The Corner

Look to Algeria

In assessing the likelihood that Islamists will come out on top in Egypt, many focus only on Iran in 1979 as an example. The Post reports today that the White House is looking at Indonesia, the Philippines, and several other countries where popular movements toppled governments. That’s all well and good, but a more instructive case may be what happened in Algeria in 1991.

There, in the wake of massive demonstrations, the government launched a policy of liberalization, culminating in the country’s first-ever multi-party elections. Unsurprisingly, the Islamists won the initial round of voting, and the army, knowing what was coming, canceled them, leading to a bloody civil war. And Algeria is a more developed country than Egypt, with more urbanization and industry and lower birthrates, so the idea that Egypt has any real chance of emerging from this with a stable and viable democratic system seems fanciful.

This may also be why we aren’t hearing breathless enthusiasm about the latest protest marches in Algeria. The Post story on Saturday’s protests in Algiers quoted one Ali Rachedi, former head of the Front of Socialist Forces party: “This demonstration is a success because it’s been 10 years that people haven’t been able to march in Algiers, and there’s a sort of psychological barrier.” Of course, he wouldn’t have been able to march over the past ten years regardless — if it wasn’t the army stopping him, it would have been the (nipped-in-the-bud) Islamic regime. Of course, as I’ve repeatedly asserted, the only route to genuine liberty in the Middle East is through Islamist takeover — the inevitable failure of regimes based on Islam is the only way Muslims will finally come to accept that Islam is a dead end. In that sense, the army takeover in Algeria was a more profound setback for democracy than it seems, because by now, after nearly 20 years of rule by Islamists, Algeria might truly have been ready for something different. As it is, the expected lifting of the state of emergency there isn’t any more likely to lead to a stable democracy there than is Mubarak’s departure in Egypt.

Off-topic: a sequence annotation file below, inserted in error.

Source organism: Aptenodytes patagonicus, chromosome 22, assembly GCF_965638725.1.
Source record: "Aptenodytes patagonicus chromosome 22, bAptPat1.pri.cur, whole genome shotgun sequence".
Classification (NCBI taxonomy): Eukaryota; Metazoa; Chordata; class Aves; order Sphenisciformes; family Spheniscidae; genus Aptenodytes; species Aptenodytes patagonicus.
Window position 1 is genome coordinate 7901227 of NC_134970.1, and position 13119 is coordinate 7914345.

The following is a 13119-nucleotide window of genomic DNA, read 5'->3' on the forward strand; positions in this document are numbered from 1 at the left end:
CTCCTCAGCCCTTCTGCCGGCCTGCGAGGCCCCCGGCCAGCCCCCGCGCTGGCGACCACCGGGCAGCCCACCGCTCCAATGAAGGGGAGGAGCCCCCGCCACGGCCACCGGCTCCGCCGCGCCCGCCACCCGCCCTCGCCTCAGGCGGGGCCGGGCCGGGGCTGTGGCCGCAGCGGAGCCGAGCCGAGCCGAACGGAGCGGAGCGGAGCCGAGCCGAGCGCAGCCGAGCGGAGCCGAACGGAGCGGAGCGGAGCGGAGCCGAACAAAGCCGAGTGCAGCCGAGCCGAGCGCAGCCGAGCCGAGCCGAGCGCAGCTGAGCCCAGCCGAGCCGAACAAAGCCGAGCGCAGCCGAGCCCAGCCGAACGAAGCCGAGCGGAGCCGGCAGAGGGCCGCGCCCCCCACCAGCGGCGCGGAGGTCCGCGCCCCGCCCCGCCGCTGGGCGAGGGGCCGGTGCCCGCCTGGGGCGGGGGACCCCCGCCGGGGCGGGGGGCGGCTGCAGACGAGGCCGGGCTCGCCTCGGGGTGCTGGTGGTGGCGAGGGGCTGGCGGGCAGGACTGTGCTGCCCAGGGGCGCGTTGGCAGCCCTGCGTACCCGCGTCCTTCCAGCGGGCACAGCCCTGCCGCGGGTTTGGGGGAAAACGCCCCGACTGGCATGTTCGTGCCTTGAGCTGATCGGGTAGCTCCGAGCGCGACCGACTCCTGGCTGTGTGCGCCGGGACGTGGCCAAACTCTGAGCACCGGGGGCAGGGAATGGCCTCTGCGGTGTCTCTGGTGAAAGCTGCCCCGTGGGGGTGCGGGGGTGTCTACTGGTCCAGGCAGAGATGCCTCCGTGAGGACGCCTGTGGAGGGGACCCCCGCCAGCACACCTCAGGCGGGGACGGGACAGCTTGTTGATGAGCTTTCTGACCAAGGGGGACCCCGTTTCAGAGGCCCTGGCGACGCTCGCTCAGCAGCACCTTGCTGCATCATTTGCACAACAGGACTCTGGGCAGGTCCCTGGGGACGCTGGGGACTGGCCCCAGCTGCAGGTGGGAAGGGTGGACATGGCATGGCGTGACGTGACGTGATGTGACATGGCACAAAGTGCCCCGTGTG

Mark Krikorian — Mark Krikorian, a nationally recognized expert on immigration issues, has served as Executive Director of the Center for Immigration Studies (CIS) since 1995.

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